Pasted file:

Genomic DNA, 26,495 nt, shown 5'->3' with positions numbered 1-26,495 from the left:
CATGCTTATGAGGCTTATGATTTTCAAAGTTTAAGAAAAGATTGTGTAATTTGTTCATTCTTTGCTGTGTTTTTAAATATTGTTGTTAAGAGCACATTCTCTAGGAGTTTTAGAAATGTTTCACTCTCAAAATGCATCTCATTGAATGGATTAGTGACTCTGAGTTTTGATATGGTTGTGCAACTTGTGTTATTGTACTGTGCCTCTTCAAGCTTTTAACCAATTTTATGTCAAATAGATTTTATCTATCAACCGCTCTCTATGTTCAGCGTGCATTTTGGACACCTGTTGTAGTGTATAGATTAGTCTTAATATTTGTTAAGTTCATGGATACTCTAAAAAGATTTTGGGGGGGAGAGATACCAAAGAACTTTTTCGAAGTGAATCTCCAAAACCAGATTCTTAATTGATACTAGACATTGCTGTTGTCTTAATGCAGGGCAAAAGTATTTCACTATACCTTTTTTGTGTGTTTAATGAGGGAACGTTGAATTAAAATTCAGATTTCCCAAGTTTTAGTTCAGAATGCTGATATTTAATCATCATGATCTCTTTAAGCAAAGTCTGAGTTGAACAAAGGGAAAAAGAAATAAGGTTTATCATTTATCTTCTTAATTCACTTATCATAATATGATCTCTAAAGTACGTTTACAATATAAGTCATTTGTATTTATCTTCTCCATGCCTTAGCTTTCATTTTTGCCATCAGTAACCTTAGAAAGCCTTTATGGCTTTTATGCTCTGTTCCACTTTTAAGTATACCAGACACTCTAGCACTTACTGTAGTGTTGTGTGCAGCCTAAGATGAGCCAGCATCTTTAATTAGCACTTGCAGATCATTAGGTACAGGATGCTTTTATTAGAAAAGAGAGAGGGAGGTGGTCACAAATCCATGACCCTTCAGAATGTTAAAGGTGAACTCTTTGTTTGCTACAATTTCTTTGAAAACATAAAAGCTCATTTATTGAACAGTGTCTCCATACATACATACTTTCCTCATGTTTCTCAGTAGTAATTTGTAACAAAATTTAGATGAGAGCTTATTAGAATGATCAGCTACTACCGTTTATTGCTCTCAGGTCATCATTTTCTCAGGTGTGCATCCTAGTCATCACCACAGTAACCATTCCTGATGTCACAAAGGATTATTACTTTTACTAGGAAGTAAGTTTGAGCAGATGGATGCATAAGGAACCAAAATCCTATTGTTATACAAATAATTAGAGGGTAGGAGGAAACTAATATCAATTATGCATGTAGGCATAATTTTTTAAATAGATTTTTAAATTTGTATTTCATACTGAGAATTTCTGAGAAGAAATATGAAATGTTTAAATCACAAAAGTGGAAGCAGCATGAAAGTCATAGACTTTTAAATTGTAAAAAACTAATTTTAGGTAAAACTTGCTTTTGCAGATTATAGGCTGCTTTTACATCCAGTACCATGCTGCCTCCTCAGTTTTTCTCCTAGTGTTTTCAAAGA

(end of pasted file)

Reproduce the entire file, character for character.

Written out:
Genomic DNA, 26,495 nt, shown 5'->3' with positions numbered 1-26,495 from the left:
CATGCTTATGAGGCTTATGATTTTCAAAGTTTAAGAAAAGATTGTGTAATTTGTTCATTCTTTGCTGTGTTTTTAAATATTGTTGTTAAGAGCACATTCTCTAGGAGTTTTAGAAATGTTTCACTCTCAAAATGCATCTCATTGAATGGATTAGTGACTCTGAGTTTTGATATGGTTGTGCAACTTGTGTTATTGTACTGTGCCTCTTCAAGCTTTTAACCAATTTTATGTCAAATAGATTTTATCTATCAACCGCTCTCTATGTTCAGCGTGCATTTTGGACACCTGTTGTAGTGTATAGATTAGTCTTAATATTTGTTAAGTTCATGGATACTCTAAAAAGATTTTGGGGGGGAGAGATACCAAAGAACTTTTTCGAAGTGAATCTCCAAAACCAGATTCTTAATTGATACTAGACATTGCTGTTGTCTTAATGCAGGGCAAAAGTATTTCACTATACCTTTTTTGTGTGTTTAATGAGGGAACGTTGAATTAAAATTCAGATTTCCCAAGTTTTAGTTCAGAATGCTGATATTTAATCATCATGATCTCTTTAAGCAAAGTCTGAGTTGAACAAAGGGAAAAAGAAATAAGGTTTATCATTTATCTTCTTAATTCACTTATCATAATATGATCTCTAAAGTACGTTTACAATATAAGTCATTTGTATTTATCTTCTCCATGCCTTAGCTTTCATTTTTGCCATCAGTAACCTTAGAAAGCCTTTATGGCTTTTATGCTCTGTTCCACTTTTAAGTATACCAGACACTCTAGCACTTACTGTAGTGTTGTGTGCAGCCTAAGATGAGCCAGCATCTTTAATTAGCACTTGCAGATCATTAGGTACAGGATGCTTTTATTAGAAAAGAGAGAGGGAGGTGGTCACAAATCCATGACCCTTCAGAATGTTAAAGGTGAACTCTTTGTTTGCTACAATTTCTTTGAAAACATAAAAGCTCATTTATTGAACAGTGTCTCCATACATACATACTTTCCTCATGTTTCTCAGTAGTAATTTGTAACAAAATTTAGATGAGAGCTTATTAGAATGATCAGCTACTACCGTTTATTGCTCTCAGGTCATCATTTTCTCAGGTGTGCATCCTAGTCATCACCACAGTAACCATTCCTGATGTCACAAAGGATTATTACTTTTACTAGGAAGTAAGTTTGAGCAGATGGATGCATAAGGAACCAAAATCCTATTGTTATACAAATAATTAGAGGGTAGGAGGAAACTAATATCAATTATGCATGTAGGCATAATTTTTTAAATAGATTTTTAAATTTGTATTTCATACTGAGAATTTCTGAGAAGAAATATGAAATGTTTAAATCACAAAAGTGGAAGCAGCATGAAAGTCATAGACTTTTAAATTGTAAAAAACTAATTTTAGGTAAAACTTGCTTTTGCAGATTATAGGCTGCTTTTACATCCAGTACCATGCTGCCTCCTCAGTTTTTCTCCTAGTGTTTTCAAAGA